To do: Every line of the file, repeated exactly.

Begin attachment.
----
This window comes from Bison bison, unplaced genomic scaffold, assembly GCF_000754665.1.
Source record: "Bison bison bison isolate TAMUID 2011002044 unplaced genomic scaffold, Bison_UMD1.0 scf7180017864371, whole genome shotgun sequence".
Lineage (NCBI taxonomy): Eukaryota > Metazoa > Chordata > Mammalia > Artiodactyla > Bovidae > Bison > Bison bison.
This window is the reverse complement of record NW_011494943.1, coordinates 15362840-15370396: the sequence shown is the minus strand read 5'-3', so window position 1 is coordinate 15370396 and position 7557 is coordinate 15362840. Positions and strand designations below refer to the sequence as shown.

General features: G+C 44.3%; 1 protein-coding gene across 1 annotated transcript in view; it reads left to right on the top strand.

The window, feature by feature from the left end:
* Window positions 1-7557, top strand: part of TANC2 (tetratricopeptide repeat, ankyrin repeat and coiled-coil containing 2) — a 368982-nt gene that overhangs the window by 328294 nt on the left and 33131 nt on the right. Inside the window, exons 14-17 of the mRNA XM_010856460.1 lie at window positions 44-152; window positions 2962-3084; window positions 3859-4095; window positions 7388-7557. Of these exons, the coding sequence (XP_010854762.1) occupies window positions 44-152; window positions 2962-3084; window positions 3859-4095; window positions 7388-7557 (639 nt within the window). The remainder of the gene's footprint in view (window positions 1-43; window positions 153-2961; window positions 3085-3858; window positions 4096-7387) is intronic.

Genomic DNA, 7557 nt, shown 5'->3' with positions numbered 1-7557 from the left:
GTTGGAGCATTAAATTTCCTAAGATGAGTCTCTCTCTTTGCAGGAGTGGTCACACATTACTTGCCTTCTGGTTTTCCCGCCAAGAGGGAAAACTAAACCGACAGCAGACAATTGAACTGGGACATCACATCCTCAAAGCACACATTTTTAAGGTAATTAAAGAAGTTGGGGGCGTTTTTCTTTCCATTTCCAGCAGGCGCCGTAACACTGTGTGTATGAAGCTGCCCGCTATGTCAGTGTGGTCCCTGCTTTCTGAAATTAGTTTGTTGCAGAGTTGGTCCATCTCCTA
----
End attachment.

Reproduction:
This window comes from Bison bison, unplaced genomic scaffold, assembly GCF_000754665.1.
Source record: "Bison bison bison isolate TAMUID 2011002044 unplaced genomic scaffold, Bison_UMD1.0 scf7180017864371, whole genome shotgun sequence".
Lineage (NCBI taxonomy): Eukaryota > Metazoa > Chordata > Mammalia > Artiodactyla > Bovidae > Bison > Bison bison.
This window is the reverse complement of record NW_011494943.1, coordinates 15362840-15370396: the sequence shown is the minus strand read 5'-3', so window position 1 is coordinate 15370396 and position 7557 is coordinate 15362840. Positions and strand designations below refer to the sequence as shown.

General features: G+C 44.3%; 1 protein-coding gene across 1 annotated transcript in view; it reads left to right on the top strand.

The window, feature by feature from the left end:
* Window positions 1-7557, top strand: part of TANC2 (tetratricopeptide repeat, ankyrin repeat and coiled-coil containing 2) — a 368982-nt gene that overhangs the window by 328294 nt on the left and 33131 nt on the right. Inside the window, exons 14-17 of the mRNA XM_010856460.1 lie at window positions 44-152; window positions 2962-3084; window positions 3859-4095; window positions 7388-7557. Of these exons, the coding sequence (XP_010854762.1) occupies window positions 44-152; window positions 2962-3084; window positions 3859-4095; window positions 7388-7557 (639 nt within the window). The remainder of the gene's footprint in view (window positions 1-43; window positions 153-2961; window positions 3085-3858; window positions 4096-7387) is intronic.

Genomic DNA, 7557 nt, shown 5'->3' with positions numbered 1-7557 from the left:
GTTGGAGCATTAAATTTCCTAAGATGAGTCTCTCTCTTTGCAGGAGTGGTCACACATTACTTGCCTTCTGGTTTTCCCGCCAAGAGGGAAAACTAAACCGACAGCAGACAATTGAACTGGGACATCACATCCTCAAAGCACACATTTTTAAGGTAATTAAAGAAGTTGGGGGCGTTTTTCTTTCCATTTCCAGCAGGCGCCGTAACACTGTGTGTATGAAGCTGCCCGCTATGTCAGTGTGGTCCCTGCTTTCTGAAATTAGTTTGTTGCAGAGTTGGTCCATCTCCTA